"Growing up, there was such little South Asian and Middle Eastern representation in the American media, and Princess Jasmine was really all I had. She was a huge role model to me as someone who was intelligent and strong and independent and beautifully curious, and that's who I wanted to be," says Narayan, who grew up in Pennsylvania.
The pair arrived at "Aladdin" in very different ways. Maliakel is making his Broadway debut, but Narayan is a musical theater veteran, having made her Broadway debut in "Natasha, Pierre & The Great Comet of 1812" and touring with "Hamilton" as Eliza Hamilton.
She was in "Wicked" as Nessarose when the pandemic shut down Broadway in March 2020. Her agent called in April with the prospect of auditioning for Jasmine. She sang "A Whole New World" over Zoom on gallery mode, pretending to be on a magic carpet. "It was a very unique experience," she says, laughing.
Disney producers flew her to New York to meet face-to-face and go through the material again. Narayan was asked to read with different Aladdin potential actors. She got the gig: "I went from a wicked witch to a Disney princess. Can't complain."
Maliakel, a native of New Jersey, came from the world of opera, a baritone who studied at Johns Hopkins University and the 2014 winner at the National Musical Theatre Competition. He trained his voice to be flexible, waiting for the right window to open.
"I didn't really see a lot of people doing what I wanted to do in the world," he says. "There just wasn't a whole lot of representation. So it's really hard to imagine yourself in those scenarios when you have no one to look up to as a role model or an example of how it could be done."
He played Porter and understudied Raoul in a national tour of "The Phantom of the Opera," which ended its run in Toronto just before the pandemic hit.
"I always dreamed that Broadway might happen someday," he says, laughing. "I'm just kind of dipping my toes into the waters in one of the biggest male roles in the business right now, and it's kind of surreal."
'Aladdin' featured as a Broadway Musical with a cast of Indian origin playing the main roles Image credit: Wikimedia Commons
Broadway's "Aladdin" is a musical adaptation of the 1992 movie starring Robin Williams. The musical's story by Chad Beguelin hews close to the film: A street urchin finds a genie in a lamp and hopes to woo a princess while staying true to his values and away from palace intrigue.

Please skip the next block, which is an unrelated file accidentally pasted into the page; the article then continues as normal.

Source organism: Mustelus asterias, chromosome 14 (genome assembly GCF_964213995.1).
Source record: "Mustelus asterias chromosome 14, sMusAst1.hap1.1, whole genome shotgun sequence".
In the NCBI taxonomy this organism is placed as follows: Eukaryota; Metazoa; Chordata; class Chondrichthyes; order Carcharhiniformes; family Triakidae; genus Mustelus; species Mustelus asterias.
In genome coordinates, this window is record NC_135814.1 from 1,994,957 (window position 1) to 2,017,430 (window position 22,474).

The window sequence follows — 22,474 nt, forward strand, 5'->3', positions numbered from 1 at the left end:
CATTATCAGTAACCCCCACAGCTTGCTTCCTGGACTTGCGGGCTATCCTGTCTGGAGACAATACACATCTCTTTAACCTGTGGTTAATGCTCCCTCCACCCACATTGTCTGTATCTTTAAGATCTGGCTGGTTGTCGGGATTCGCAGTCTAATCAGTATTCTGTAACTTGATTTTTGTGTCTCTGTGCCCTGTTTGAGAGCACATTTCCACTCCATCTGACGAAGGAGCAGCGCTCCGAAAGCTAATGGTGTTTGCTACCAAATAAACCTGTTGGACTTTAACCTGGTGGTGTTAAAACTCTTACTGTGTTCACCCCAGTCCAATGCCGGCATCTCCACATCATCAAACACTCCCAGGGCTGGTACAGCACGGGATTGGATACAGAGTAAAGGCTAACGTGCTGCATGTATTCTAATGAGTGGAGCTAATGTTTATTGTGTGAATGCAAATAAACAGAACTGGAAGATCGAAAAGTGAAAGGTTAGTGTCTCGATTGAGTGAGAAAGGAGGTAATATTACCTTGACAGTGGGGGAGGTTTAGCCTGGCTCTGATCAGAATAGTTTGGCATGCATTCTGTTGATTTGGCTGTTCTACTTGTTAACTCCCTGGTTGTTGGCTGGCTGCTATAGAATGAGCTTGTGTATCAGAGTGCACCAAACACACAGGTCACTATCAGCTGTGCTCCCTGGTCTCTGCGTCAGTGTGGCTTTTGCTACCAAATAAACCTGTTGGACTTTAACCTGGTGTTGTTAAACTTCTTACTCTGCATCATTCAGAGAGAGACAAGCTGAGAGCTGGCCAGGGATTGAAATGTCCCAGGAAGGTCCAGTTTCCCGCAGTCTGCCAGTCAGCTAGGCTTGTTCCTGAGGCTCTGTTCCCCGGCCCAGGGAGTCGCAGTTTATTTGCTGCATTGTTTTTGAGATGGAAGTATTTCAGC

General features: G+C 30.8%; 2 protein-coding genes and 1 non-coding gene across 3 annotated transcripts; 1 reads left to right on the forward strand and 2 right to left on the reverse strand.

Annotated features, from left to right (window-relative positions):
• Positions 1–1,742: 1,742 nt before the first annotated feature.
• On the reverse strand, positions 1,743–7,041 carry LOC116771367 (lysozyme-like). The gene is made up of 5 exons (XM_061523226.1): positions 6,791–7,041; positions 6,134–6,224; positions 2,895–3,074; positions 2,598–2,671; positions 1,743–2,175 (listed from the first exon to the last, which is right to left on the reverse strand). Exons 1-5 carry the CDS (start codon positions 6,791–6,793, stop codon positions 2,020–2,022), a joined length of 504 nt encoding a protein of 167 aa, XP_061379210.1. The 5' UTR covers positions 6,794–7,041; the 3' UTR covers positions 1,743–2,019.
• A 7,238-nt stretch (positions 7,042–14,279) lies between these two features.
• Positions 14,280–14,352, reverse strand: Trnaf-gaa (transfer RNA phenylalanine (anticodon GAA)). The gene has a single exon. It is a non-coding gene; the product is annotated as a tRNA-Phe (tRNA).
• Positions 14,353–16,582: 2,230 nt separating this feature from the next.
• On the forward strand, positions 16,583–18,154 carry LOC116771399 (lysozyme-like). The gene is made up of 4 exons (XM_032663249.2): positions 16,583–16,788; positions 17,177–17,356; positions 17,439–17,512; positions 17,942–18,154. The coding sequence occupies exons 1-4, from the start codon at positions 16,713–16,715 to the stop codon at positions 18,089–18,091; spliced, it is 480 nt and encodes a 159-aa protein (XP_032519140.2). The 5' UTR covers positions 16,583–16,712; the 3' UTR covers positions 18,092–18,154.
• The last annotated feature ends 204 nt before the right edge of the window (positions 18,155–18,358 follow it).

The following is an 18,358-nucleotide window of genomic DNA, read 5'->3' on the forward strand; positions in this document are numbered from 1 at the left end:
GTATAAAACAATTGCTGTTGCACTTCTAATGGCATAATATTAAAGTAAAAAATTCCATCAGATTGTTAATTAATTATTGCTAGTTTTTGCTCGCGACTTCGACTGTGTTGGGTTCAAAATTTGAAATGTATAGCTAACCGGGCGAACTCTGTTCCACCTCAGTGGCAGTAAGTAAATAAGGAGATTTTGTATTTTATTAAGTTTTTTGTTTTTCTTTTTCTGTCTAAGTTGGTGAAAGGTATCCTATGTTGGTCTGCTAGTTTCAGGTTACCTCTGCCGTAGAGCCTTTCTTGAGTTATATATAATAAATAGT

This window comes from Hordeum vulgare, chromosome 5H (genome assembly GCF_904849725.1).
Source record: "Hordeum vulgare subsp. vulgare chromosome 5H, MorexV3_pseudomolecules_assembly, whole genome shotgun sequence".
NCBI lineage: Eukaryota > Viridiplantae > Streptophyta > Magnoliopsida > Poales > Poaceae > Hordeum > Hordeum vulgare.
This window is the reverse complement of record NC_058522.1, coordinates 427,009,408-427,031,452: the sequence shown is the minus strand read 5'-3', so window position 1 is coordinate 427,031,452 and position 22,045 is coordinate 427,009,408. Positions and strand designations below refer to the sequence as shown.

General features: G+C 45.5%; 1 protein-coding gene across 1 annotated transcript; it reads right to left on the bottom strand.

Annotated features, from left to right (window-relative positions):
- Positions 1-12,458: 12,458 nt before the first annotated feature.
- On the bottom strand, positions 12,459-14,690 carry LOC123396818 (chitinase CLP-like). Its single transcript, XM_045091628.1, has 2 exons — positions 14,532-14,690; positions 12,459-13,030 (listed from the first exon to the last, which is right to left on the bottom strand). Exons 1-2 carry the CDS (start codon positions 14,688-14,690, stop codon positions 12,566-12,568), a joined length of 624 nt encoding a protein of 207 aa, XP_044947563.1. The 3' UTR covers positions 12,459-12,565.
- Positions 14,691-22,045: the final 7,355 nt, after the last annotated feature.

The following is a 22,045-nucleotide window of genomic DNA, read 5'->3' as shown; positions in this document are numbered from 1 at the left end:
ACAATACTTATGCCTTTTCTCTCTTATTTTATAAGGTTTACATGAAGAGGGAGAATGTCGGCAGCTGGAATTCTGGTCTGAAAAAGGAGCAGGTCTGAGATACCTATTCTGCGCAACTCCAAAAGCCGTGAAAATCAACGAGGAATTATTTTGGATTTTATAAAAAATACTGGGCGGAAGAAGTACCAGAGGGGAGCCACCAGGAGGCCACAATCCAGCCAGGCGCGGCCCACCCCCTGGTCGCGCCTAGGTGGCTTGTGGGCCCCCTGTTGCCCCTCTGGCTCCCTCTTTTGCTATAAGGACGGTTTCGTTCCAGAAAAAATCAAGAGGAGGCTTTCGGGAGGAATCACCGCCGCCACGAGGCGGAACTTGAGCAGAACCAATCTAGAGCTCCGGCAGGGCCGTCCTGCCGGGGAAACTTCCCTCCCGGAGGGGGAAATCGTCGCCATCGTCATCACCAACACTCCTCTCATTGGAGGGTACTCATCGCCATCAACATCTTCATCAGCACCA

Key Alan Menken songs from the film — including "Friend Like Me," ″Prince Ali" and "A Whole New World" — are used. The lyricists are the late Howard Ashman, Tim Rice and Beguelin.
The show — and it's two new leads — had a few performances to celebrate Broadway's return from the pandemic this fall before it was forced to close for several days when breakthrough COVID-19 cases were detected. The actors say the safety of the cast, crew and audience are paramount and closing was the smart move.
"This is how we keep theater going in the pandemic," Maliakel says. "The other option is to just not do it at all. And that's not an option. A week's worth of lost performances, when we look back on things in a year or so, I think will just be a little blip on the radar."
They both look back with heart-thumping appreciation at the early performances when they welcomed back theater-starved audiences, who gave the company 3-minute standing ovations just for singing "A Whole New World."
"It is every brown girl's dream to be singing that song on an actual flying carpet," says Narayan. "And the fact that I got to do it on Broadway in the full costume with the lights and the 32-piece orchestra beneath me — oh, my gosh, I really had to hold it together. It was emotional overload for me."
Maliakel recalls that he and his brothers wore out their VHS cassette version of "Aladdin." He remembers having lunchboxes, pajamas and bed sheets with the film's theme. Aladdin was "every little brown kid's prince." Now he is that prince.
"Now, finally, to get to get paid to do it on the world's largest stage — it's not lost on me how crazy that is," he says. "The responsibility of my position right now feels really great. This moment sort of feels bigger than me in some ways, and I don't take that lightly. I think it's a really exciting time." (VOA/RN)
Keywords: Aladdin, Broadway, Musical, Indian Descendant cast,